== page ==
|Retina specialists exhibited the highest level of agreement when grading macular thickness maps of patients with exudative AMD compared with foveal-centered B-scans or five macular B-scans including the central B-scan. (OCT image is from an unaffected patient.) Photo: Kang NH, et al. J Korean Ophthalm Soc. Click image to enlarge.
Keeping a close eye on macular fluid in patients with exudative age-related macular degeneration (AMD) is crucial to inform treatment decisions and prevent potentially devastating visual outcomes. The declining number of ophthalmologists in the US and the influence of the COVID-19 pandemic are driving the need to come up with at-home monitoring solutions to ensure recurrences are detected in these patients as soon as possible. Findings from a recent study suggest that macular thickness maps alone may be enough to detect recurrent exudation and guide management—even remotely—in those with exudative AMD.
Fifty-three eyes of patients diagnosed with exudative AMD participated in the retrospective, longitudinal study, totaling 1,385 imaging sessions using macula-centered 6x6mm OCT scans. In each case, five retina specialists (graders) were asked to determine if there were changes that warranted a full clinical assessment after viewing two scans using one of three different imaging strategies: macular thickness maps alone, individual foveal-centered B-scans alone or five macular B-scans including the foveal-centered B-scan.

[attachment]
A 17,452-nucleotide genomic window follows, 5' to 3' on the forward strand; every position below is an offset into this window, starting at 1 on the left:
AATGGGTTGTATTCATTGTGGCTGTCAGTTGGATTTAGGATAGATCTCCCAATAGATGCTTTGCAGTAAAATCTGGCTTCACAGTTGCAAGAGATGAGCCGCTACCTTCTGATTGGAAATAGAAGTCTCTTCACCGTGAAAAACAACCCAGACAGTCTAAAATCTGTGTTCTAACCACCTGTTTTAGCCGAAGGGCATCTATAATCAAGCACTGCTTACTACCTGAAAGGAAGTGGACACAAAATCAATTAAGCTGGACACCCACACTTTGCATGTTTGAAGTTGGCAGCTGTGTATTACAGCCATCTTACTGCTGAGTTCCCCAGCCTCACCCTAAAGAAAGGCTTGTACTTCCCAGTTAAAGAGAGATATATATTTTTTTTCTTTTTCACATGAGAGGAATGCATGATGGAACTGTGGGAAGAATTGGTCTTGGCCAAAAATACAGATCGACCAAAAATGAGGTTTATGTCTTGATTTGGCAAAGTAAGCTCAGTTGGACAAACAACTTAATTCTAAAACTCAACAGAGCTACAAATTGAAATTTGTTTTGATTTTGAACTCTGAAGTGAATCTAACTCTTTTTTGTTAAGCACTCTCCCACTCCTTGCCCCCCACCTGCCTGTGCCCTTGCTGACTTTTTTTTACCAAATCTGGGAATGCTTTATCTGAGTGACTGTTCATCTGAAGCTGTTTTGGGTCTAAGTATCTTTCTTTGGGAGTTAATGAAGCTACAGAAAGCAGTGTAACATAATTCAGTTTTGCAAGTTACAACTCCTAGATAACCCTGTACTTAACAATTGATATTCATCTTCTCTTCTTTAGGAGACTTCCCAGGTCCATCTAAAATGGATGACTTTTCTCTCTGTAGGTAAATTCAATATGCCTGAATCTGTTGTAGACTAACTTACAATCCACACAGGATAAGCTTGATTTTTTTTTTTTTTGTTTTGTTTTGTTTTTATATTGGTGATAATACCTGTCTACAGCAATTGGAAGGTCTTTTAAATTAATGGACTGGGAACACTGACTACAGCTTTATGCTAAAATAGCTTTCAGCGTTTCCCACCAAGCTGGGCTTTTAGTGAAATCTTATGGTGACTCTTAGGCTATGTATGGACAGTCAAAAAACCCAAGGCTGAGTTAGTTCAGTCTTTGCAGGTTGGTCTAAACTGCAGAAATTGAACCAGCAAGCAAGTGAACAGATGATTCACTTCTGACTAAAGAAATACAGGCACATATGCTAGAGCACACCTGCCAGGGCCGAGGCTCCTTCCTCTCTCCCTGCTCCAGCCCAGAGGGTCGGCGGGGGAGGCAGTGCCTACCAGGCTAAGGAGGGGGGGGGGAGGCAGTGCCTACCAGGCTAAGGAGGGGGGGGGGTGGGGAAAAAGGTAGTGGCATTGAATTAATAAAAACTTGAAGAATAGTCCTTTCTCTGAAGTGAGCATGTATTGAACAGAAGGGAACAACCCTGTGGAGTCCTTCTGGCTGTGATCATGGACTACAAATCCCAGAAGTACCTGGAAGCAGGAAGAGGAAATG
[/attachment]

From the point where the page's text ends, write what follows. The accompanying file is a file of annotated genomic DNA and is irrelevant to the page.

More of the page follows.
The level of agreement among graders was greater than 80% across the board. The Fleiss kappa—a statistical measure for assessing the reliability of agreement—was highest when graders were given macular thickness maps alone compared with the ground truth. Additionally, when the averages of all five graders were compared with the ground truth, the macular thickness maps alone showed the highest level of agreement (90.05%) followed by the central B-scans (87.87%) and the five B-scan method (86.51%).
“Compared with the gold standard of reviewing the entire OCT scan at a review station, we found that reviewing the macular thickness maps alone was almost as good at identifying recurrent exudation at the review station, and certainly as good, if not better, than reviewing a central macular B-scan or the five-line B-scan cluster for deciding if an immediate office assessment was warranted,” the researchers explained in their paper, published in American Journal of Ophthalmology. “While these data were collected in a clinical setting, the results strongly suggest that if similar quality scans were obtained in a remote setting, then the macular thickness maps alone would be sufficient to make the decision to bring the patient in for a likely treatment,” they concluded.
Trivizki O, Varcheie M, Bello S, et al. Assessing change in exudative AMD with macular thickness maps as a surrogate strategy for remote patient monitoring. Am J Ophthalmol. July 25, 2023. [Epub ahead of print].